Casting Call For Canada's Shining Moment
Hundreds expected to try out for role in miniseries about 1972 Summit Series
By SHAWNA RICHER
Wednesday, February 16, 2005 - Page A3
FREDERICTON -- Today before dawn, Joel Cousins and buddy Todd Baird will pile with sticks and skates and pads into Mr. Baird's '89 black Mercedes and head to the Aitken Centre arena in Fredericton with dreams of being part of the most celebrated hockey team in Canadian history.
Both natives of Saint John, the veteran part-time hockey players will be among hundreds expected to mob an on-ice audition for a miniseries about Canada's most glorious moment in sports history -- the 1972 Summit Series with the Soviet Union.
Mr. Cousins, who works seasonally as a contractor and plays for the Blacks Harbour Silverkings of the Southern New Brunswick Senior Hockey League, was already growing his dirty blond hair for the playoffs. He decided to go all out for the audition and nurture a bushy handlebar mustache, too.
"I've got a good seventies look going right now that I hope will help increase my chances of getting picked," the 33-year-old said. "If I cut my hair, I'd make a pretty good Russian. But obviously my first choice is to be one of the Canadians."
The four-hour miniseries, tentatively titled Canada Russia 1972, is being produced for CBC by Dream Street Pictures of Moncton and Summit Films Inc. of Halifax, the latter best-known for its hit Showcase series Trailer Park Boys.
Mr. Cousins, who asked that his love of the Trailer Park Boys be included in this story because it might help him be chosen, was barely one year old when Canada and Russia battled in eight games to determine the greatest hockey nation in the world.But any Canadian worth his or her citizenship stores the footage of Paul Henderson's winning goal in the dying seconds of the last game in the mind's eye, and Mr. Cousins is no exception.
"Even when I was a kid, I realized it was a huge deal and part of our culture as a country," he said. "My mother remembers it. She was a big Paul Henderson fan. She is really impressed that I am trying out."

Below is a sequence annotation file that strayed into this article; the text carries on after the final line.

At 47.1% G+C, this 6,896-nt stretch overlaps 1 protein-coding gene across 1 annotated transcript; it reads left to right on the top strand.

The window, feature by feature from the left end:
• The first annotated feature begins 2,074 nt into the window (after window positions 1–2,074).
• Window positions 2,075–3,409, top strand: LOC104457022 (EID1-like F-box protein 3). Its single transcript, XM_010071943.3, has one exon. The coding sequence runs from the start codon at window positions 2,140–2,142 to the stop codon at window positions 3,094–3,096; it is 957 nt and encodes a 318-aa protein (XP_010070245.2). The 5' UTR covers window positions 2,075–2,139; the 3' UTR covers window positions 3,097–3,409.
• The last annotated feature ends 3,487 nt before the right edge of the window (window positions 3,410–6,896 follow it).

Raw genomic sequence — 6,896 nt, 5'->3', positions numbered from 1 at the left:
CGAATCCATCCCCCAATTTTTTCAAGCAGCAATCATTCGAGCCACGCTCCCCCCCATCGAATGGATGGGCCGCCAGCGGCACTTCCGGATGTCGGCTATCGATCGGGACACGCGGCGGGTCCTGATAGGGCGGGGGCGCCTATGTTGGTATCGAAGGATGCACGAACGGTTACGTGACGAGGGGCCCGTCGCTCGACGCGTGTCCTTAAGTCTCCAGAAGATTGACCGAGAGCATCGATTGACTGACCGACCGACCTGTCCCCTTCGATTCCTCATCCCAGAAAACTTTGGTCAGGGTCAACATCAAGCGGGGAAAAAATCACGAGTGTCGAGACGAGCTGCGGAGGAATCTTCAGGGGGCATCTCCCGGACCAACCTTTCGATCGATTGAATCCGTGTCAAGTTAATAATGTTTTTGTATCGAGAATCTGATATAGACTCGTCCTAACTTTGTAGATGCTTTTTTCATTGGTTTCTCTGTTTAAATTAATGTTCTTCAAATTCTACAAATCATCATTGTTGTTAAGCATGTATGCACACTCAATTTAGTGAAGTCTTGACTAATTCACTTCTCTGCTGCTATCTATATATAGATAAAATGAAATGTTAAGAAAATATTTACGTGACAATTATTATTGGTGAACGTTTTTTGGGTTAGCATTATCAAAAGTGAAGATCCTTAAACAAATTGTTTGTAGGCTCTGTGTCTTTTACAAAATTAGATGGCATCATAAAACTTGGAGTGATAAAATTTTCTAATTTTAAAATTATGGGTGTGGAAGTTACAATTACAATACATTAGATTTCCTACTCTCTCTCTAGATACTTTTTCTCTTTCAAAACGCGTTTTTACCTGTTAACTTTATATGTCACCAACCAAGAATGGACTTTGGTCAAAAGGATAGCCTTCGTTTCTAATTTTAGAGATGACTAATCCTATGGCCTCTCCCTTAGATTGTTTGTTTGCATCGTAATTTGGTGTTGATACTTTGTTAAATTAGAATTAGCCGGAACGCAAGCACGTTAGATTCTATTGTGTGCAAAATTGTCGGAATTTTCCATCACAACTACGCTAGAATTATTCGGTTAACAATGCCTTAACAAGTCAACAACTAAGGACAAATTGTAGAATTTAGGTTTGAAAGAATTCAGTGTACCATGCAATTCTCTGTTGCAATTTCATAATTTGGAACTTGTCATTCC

The series will be shot in New Brunswick over eight weeks beginning in March. Saint John's creaky old Beaverbrook Arena will stand in as Moscow's Luzhniki Ice Palace and the Aitken Centre will likely serve as the old Montreal Forum and Maple Leaf Gardens.
Mr. Baird, 39, has been playing senior hockey for two decades. When not on shift as an inspector at the Irving Oil Refinery, he patrols the Silverkings crease.
With jet-black hair and sideburns growing out just for the audition, he thinks he looks a little like goaltender Tony Esposito. At 5 foot 10, Mr. Baird knows he's too short to play Ken Dryden, who towers well over six feet tall.
"The series was a classic," Mr. Baird said. "That's when hockey was played for the love of the game. It would be nice to get a role in a movie like this. I've never acted but I've been acting like a hockey player for 34 years, so why not?"
Some professional actors have already read for bigger roles such as Mr. Dryden, Mr. Henderson, Allan Eagleson and Harry Sinden. But with more than 100 speaking roles, including 35 Canadian and 21 Russian players, the producers are willing to cast newcomers.
"Just because someone isn't a full-time actor doesn't mean they can't play a bigger role," Dream Street producer Rick LeGuerrier said. "We're trying to balance the look of people with their abilities. We're looking at people and thinking, 'He skates like so-and-so and he shoots like so-and-so.' "
Brian Whitehead, New Brunswick Amateur Hockey Association executive director, is assisting with the hockey aspects of auditions and filming. He has seen those trying out strive for realism beyond the decade's groovy grooming.
"Hockey had a different look and skating styles back then," Mr. Whitehead said. "We had one guy show up with the old SuperTack skates and the straight stick and leather gloves up to his elbows. He was a keeper.
"Another guy came in and said, 'I'm not going to warm up, just going out back to have a smoke.' Well, that's pretty much how it was in those days. I told all the boys, 'Start growing your sideburns.' "
The filmmakers are searching for enough seventies-era gear to outfit both teams: the tube-style skates and thin leather pads and the same brands of sticks used by the players. Phil Esposito used a Northland stick, and must in the miniseries, even though the company is long out of business.
Mr. LeGuerrier envisions a miniseries that is more documentary than dramatization and without the syrupy overtones of Disney's Miracle, last year's film about the 1980 U.S. Olympic team and that country's definitive hockey moment.
Canada Russia 1972 will feature the highs and lows, including the controversial officiating, the 5-3 loss in Vancouver that saw Team Canada booed off the ice and Phil Esposito's televised criticism of the fans, as well as the ugly feud between the World Hockey Association and the National Hockey League that kept scoring star Bobby Hull off the ice.
"It's an iconic Canadian story that is part of our history as a culture," Mr. LeGuerrier said. "The challenge for us is making sure it's not just the hockey nuts that get it, because it's about so much more than hockey."